“When you change the way you look at things, the things you look at change.” ~ Wayne Dyer

What is Dramatherapy?

Dramatherapy draws upon the world of the imagination to facilitate psychological change and mental well being. It has long been understood that we interpret the world through a metaphorical lens.

Dramatherapy actively encourages the use of metaphor in the therapeutic space to help us understand and make meaning of our day to day lives and issues. The metaphor can come in many guises in Dramatherapy such as story, objects, body work or drawing to name just a few.

When entering therapy it can sometimes be hard to find the words to explain or describe adequately how you feel. In fact for some people, words become a barrier or a mask to recognising the feelings behind them. These techniques promote distance from difficult material and encourage the projection of feelings outside of oneself.

This projection can enable us to engage with the emotion in a way that feels much safer and less overwhelming. It is this witnessing of our own material outside of ourselves that promotes the psychological shift as it encourages us to view the difficulty from many angles and viewpoints and then have the opportunity to feel differently about it. It could be argued that part of any psychological issue is the way we think about it and when our thinking becomes very fixed, problems can arise. Life itself is not predictable and being able to develop flexible thinking patterns can promote long term mental well being.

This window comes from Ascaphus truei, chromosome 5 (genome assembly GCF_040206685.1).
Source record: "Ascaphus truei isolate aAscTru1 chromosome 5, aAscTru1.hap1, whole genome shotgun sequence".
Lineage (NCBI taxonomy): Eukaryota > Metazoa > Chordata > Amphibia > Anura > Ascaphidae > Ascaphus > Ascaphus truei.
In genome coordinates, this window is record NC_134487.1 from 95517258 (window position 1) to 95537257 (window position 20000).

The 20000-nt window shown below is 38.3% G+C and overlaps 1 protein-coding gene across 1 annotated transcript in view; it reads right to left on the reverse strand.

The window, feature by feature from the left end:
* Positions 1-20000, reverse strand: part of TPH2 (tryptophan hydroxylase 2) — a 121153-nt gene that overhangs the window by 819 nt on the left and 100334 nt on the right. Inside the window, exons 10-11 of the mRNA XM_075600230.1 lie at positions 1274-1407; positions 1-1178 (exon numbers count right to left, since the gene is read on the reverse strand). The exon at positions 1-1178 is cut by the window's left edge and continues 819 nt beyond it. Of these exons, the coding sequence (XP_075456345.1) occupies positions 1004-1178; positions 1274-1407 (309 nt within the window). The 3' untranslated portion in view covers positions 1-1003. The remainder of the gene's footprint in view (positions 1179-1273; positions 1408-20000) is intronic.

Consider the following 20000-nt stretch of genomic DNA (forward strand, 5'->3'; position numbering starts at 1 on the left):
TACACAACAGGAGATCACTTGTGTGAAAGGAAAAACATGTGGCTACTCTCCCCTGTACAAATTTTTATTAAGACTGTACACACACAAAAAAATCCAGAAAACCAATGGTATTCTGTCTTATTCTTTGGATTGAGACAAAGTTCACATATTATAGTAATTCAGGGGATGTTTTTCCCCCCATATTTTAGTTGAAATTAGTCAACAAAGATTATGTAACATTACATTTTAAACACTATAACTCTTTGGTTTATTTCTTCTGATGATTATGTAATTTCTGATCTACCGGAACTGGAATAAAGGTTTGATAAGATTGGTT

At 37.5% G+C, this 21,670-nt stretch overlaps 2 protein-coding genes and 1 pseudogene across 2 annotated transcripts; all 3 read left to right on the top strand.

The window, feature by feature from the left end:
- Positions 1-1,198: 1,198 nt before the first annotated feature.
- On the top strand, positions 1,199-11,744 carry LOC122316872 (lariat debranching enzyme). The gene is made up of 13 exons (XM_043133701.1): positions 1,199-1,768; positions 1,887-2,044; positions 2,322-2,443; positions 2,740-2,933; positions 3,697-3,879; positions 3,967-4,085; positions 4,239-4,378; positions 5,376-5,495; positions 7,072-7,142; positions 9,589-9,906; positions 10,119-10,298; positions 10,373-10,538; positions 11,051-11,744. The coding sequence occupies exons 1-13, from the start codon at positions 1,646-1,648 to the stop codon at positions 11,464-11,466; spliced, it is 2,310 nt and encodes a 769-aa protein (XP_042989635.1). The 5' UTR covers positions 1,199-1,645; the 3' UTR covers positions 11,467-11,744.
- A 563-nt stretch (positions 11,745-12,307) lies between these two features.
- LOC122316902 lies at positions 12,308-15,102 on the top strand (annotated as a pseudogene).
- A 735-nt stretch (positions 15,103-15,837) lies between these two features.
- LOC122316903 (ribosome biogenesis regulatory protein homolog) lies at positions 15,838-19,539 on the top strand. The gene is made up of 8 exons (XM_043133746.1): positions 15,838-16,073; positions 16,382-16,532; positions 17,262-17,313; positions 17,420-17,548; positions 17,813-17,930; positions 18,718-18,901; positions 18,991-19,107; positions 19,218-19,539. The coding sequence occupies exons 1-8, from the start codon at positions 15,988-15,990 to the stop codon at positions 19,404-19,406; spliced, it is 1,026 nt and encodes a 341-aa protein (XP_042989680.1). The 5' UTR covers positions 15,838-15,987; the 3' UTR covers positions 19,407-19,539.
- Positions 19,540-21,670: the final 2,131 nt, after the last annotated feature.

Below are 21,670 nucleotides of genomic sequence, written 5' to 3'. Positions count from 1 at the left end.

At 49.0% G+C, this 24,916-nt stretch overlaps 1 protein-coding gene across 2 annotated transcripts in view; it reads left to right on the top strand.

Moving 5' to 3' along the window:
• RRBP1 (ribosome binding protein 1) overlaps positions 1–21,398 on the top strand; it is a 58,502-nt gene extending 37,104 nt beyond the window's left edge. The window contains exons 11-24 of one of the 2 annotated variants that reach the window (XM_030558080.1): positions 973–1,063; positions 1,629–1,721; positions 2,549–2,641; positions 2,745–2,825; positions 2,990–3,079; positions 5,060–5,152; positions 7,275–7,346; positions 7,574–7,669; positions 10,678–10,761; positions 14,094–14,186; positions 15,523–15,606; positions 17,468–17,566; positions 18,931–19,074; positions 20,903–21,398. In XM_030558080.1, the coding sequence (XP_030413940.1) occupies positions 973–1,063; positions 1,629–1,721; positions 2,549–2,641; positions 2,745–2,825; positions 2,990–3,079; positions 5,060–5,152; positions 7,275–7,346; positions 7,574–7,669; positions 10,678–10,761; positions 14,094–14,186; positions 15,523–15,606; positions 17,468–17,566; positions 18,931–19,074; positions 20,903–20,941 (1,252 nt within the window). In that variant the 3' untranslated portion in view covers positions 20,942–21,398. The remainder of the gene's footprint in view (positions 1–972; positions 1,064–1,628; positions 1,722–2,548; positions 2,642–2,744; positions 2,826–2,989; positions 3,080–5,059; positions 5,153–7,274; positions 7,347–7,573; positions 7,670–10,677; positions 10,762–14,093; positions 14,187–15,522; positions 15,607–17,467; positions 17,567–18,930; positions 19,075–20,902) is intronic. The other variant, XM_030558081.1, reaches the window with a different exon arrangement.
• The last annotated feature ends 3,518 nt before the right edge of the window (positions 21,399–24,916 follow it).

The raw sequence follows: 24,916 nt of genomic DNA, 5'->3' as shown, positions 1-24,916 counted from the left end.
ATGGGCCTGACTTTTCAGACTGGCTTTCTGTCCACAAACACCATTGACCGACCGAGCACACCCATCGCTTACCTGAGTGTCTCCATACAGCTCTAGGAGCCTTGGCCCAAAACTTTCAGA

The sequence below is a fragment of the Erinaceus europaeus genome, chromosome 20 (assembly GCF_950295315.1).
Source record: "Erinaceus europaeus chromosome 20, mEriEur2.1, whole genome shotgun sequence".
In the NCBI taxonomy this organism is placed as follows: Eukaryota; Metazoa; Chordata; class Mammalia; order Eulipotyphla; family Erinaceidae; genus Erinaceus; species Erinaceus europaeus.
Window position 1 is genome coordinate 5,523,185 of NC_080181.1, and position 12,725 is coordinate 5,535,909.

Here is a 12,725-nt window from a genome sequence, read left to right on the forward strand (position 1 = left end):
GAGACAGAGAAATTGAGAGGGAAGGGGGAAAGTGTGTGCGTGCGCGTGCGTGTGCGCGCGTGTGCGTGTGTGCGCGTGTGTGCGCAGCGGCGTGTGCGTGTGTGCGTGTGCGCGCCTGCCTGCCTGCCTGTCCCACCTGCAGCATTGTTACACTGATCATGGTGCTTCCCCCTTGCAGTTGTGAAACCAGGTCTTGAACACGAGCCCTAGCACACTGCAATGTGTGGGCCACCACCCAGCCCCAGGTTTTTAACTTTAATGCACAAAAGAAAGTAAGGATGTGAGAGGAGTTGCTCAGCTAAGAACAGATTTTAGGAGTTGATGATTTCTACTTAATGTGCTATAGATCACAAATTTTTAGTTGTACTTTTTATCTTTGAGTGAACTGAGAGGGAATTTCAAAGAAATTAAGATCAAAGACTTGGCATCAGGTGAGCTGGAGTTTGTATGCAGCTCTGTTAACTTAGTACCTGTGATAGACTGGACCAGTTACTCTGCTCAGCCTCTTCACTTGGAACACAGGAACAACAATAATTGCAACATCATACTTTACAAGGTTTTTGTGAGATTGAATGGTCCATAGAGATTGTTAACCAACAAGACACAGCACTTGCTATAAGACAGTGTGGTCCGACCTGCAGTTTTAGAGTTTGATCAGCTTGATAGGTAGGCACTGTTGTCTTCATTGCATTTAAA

What happens in a session?

In spite of its name, you do not need to have any drama prowess or skills. Many a time I have had to explain that Dramatherapy is not only for actors or performers, but rather for anyone that wishes to use creative and illuminating techniques to explore themselves and their relationships. As suggested above, there are a number of techniques and ways of working within this therapeutic approach and how the session gets shaped will largely depend on where you as a client wish to take it.

I practice Dramatherapy within a solution-focused framework. This means that like the other two approaches, there will be a clear understanding about what you wish to achieve from the work we do together. Initially we will discuss what has bought you to therapy and why Dramatherapy in particular is the way of working that appeals to you. We will also discuss how you will know the sessions are useful and how you will know when your goal has been achieved. This will alert us both to when the therapy itself has reached its end.